Before and after satellite images reveal shocking extent of tornadoes’ destruction

More than 80 people are feared dead and hundreds of thousands of customers are without power

Satellite imagery shows before and after of the Mayfield candle factory

Satellite images of the tornadoes that swept through six states in the US show the extent of damage and destruction they left in their wake.

Scores are feared dead across the midwest and the southern US following the string of strong nocturnal tornadoes overnight between Friday and Saturday.

The winter storm began in the early hours on Friday and tore through tore through Arkansas, Illinois, Kentucky, Mississippi, Missouri and Tennessee.

In Illinois, an Amazon warehouse, where the roof and a wall the length of a football field caved in, collapsed, killing at six people.

Images provided by Colorado-based space technology firm Maxar Technologies showed the destruction of the warehouse in Edwardsville.

A nursing home in Monette, Arkansas, was also hit by a Tornado, killing a 94-year-old man. In Tennessee, four people were reported dead. A candle factory in Kentucky was completely devastated by the tornado, leaving eight employees dead and six still missing.

Kentucky governor Andy Beshear said on Sunday that the estimated death toll might cross 75. He said more than 70 people could have died after “one of the toughest nights in Kentucky history”.

This combination of satellite images shows Mayfield Consumer Products candle factory and nearby buildings, in Mayfield, Kentucky, on 28 January 2017 (top), and below on Saturday, 11 December 2021, after a tornado caused heavy damage in the area

Rescue teams are still combing through the devastation and wreckage left by the tornadoes and are looking for any survivors. On Sunday, officials said the death toll was more than 80.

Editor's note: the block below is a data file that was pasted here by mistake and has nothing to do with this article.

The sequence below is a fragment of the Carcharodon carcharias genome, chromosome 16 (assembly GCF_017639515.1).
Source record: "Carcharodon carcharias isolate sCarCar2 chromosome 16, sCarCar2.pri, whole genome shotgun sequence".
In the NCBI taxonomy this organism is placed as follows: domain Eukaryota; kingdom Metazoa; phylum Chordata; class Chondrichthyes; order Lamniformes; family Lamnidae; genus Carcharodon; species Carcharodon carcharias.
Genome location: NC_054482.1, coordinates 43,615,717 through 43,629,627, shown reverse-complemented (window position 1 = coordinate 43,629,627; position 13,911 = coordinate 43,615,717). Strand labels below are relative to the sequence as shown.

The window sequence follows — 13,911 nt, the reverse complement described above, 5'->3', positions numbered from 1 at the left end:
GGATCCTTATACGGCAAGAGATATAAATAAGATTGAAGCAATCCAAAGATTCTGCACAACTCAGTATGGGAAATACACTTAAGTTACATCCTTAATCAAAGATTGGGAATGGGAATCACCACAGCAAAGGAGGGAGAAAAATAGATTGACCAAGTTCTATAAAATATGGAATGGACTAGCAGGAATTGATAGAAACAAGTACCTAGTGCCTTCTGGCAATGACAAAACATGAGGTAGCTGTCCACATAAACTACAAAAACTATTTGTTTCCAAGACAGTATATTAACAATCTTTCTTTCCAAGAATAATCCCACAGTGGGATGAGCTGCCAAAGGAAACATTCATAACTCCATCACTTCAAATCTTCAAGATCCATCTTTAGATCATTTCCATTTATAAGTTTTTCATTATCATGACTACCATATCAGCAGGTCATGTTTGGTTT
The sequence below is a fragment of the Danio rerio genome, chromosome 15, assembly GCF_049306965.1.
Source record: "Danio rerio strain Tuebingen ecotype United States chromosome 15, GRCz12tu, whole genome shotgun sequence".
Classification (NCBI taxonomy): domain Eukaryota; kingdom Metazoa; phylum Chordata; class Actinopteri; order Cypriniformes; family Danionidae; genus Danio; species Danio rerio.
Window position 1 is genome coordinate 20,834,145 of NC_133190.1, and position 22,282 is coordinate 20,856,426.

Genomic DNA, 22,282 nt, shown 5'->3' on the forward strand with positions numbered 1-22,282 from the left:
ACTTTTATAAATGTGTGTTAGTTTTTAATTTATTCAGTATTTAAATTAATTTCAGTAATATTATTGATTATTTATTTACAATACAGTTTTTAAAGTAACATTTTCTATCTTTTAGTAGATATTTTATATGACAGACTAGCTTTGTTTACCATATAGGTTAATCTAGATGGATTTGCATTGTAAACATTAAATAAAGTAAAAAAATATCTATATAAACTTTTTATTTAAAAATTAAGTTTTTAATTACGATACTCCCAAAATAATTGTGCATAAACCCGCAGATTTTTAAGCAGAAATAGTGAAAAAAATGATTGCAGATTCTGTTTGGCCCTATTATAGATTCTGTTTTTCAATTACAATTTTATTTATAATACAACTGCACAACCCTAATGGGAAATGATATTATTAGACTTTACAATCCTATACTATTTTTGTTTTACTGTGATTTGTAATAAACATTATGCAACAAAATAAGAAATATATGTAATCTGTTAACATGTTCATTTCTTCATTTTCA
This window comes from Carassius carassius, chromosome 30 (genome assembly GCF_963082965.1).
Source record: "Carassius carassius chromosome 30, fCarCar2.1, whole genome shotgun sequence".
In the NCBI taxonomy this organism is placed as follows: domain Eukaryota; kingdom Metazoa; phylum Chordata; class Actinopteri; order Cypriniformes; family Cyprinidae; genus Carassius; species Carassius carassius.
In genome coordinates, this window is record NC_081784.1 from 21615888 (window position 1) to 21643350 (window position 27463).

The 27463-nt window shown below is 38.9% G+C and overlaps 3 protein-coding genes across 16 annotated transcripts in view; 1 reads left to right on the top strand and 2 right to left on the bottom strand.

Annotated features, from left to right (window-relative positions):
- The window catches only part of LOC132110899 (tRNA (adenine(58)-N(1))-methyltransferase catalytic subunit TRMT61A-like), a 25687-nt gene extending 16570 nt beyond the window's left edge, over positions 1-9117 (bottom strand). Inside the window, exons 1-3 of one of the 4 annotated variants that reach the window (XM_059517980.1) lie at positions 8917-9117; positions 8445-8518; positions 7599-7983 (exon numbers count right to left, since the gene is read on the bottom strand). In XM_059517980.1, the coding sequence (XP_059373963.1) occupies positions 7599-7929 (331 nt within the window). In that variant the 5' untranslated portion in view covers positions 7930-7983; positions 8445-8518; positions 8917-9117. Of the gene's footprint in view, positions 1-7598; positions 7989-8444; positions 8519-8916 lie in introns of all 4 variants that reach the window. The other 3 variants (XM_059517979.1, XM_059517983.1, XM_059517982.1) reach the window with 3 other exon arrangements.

US President Joe Biden said on Saturday that he had approved an emergency declaration for Kentucky, allowing federal resources to flow into the state.

“We’re going to get through this, and we’re going to get through this together. The federal government is not going to walk away,” Joe Biden said at a press conference.

This combination of satellite images shows an overview of downtown Mayfield, Kentucky on 28 January 2017 (top), and below on Saturday, 11 December 2021, after a tornado caused heavy damage in the area

The tornadoes that tore across the US this weekend may have produced the single longest twister in US history. The cluster, now being called the “Quad-State Tornado,” spawned more than 30 different tornadoes that traveled across six different states, including one tornado that may have traveled more than 230 miles alone.

The National Weather Service is now conducting ground surveys to analyse the historic storms and their record-breaking potential.

This combination of satellite images shows homes and buildings in Mayfield, Kentucky on 28 January 2017 (top) and below on Saturday, 11 December 2021, after a tornado caused heavy damage in the area

Researchers have suggested that in recent years, tornadoes seem to be occurring in greater “clusters”, according to The New York Times.

It has also been noticed that the tornado alley in the Great Plains — where most tornadoes occur — appear to be moving eastward.

According to PowerOutage.us, an ongoing project created to track, record, and aggregate power outages across the United States, hundreds of thousands of customers in Kentucky, Tennessee, Michigan and New York are without power.

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